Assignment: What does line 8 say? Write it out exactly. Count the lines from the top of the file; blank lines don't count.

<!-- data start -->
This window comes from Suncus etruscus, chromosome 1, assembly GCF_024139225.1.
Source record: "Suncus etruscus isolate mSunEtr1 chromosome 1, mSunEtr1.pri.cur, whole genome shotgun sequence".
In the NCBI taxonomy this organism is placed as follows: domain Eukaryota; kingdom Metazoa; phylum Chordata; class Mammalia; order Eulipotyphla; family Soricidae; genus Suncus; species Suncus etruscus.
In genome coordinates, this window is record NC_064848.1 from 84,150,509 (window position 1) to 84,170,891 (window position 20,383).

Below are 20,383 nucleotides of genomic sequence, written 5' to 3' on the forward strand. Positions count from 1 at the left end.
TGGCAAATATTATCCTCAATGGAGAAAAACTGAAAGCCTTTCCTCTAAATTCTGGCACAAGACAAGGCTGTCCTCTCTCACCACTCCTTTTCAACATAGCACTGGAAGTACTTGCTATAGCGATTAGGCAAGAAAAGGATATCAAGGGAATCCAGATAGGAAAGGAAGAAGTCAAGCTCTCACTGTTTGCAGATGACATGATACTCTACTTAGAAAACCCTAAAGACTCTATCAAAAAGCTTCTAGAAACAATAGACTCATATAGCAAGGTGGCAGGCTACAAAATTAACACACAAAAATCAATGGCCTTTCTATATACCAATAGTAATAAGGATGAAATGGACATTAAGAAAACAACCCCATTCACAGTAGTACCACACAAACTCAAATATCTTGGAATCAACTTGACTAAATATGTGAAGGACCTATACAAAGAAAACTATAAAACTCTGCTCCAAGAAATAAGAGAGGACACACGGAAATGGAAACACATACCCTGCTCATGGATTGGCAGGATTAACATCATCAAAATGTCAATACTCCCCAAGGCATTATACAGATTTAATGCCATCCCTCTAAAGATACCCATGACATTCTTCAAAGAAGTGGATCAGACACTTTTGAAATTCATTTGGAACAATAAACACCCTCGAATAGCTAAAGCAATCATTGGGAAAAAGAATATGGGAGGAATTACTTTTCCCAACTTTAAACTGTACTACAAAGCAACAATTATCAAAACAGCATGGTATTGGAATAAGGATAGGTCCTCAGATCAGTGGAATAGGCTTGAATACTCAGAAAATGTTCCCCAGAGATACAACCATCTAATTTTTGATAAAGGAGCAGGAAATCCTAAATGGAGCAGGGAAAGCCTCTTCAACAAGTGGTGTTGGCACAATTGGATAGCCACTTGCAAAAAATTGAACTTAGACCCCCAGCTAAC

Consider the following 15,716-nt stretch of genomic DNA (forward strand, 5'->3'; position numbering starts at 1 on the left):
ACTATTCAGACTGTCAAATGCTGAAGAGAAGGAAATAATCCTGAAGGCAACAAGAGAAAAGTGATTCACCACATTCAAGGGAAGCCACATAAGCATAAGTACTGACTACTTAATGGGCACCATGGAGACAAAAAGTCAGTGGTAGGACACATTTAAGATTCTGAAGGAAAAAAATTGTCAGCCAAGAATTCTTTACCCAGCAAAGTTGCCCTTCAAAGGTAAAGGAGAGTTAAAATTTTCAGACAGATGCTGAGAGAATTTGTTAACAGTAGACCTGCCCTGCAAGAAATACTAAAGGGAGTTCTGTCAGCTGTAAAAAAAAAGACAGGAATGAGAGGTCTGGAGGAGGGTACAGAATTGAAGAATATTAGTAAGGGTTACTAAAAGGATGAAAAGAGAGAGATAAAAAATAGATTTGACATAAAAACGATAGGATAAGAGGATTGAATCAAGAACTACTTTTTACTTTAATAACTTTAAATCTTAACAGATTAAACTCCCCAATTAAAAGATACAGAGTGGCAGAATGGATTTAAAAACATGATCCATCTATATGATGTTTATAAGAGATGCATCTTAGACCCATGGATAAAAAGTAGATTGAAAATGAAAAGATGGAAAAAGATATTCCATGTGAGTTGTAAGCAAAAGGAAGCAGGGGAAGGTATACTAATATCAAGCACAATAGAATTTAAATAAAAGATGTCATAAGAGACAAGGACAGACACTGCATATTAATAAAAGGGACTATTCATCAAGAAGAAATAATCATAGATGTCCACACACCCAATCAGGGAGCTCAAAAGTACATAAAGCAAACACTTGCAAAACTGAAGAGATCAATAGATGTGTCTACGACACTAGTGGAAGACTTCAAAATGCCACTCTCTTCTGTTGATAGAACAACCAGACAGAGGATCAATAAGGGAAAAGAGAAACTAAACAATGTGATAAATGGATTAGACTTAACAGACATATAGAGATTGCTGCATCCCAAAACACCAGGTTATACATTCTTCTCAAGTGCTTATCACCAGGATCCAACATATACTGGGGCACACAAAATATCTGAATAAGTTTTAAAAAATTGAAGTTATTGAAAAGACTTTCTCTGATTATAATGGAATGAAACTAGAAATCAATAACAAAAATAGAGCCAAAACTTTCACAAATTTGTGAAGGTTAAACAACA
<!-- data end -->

ACTATTCAGACTGTCAAATGCTGAAGAGAAGGAAATAATCCTGAAGGCAACAAGAGAAAAGTGATTCACCACATTCAAGGGAAGCCACATAAGCATAAGTACTGACTACTTAATGGGCACCATGGAGACAAAAAGTCAGTGGTAGGACACATTTAAGATTCTGAAGGAAAAAAATTGTCAGCCAAGAATTCTTTACCCAGCAAAGTTGCCCTTCAAAGGTAAAGGAGAGTTAAAATTTTCAGACAGATGCTGAGAGAATTTGTTAACAGTAGACCTGCCCTGCAAGAAATACTAAAGGGAGTTCTGTCAGCTGTAAAAAAAAAGACAGGAATGAGAGGTCTGGAGGAGGGTACAGAATTGAAGAATATTAGTAAGGGTTACTAAAAGGATGAAAAGAGAGAGATAAAAAATAGATTTGACATAAAAACGATAGGATAAGAGGATTGAATCAAGAACTACTTTTTACTTTAATAACTTTAAATCTTAACAGATTAAACTCCCCAATTAAAAGATACAGAGTGGCAGAATGGATTTAAAAACATGATCCATCTATATGATGTTTATAAGAGATGCATCTTAGACCCATGGATAAAAAGTAGATTGAAAATGAAAAGATGGAAAAAGATATTCCATGTGAGTTGTAAGCAAAAGGAAGCAGGGGAAGGTATACTAATATCAAGCACAATAGAATTTAAATAAAAGATGTCATAAGAGACAAGGACAGACACTGCATATTAATAAAAGGGACTATTCATCAAGAAGAAATAATCATAGATGTCCACACACCCAATCAGGGAGCTCAAAAGTACATAAAGCAAACACTTGCAAAACTGAAGAGATCAATAGATGTGTCTACGACACTAGTGGAAGACTTCAAAATGCCACTCTCTTCTGTTGATAGAACAACCAGACAGAGGATCAATAAGGGAAAAGAGAAACTAAACAATGTGATAAATGGATTAGACTTAACAGACATATAGAGATTGCTGCATCCCAAAACACCAGGTTATACATTCTTCTCAAGTGCTTATCACCAGGATCCAACATATACTGGGGCACACAAAATATCTGAATAAGTTTTAAAAAATTGAAGTTATTGAAAAGACTTTCTCTGATTATAATGGAATGAAACTAGAAATCAATAACAAAAATAGAGCCAAAACTTTCACAAATTTGTGAAGGTTAAACAACA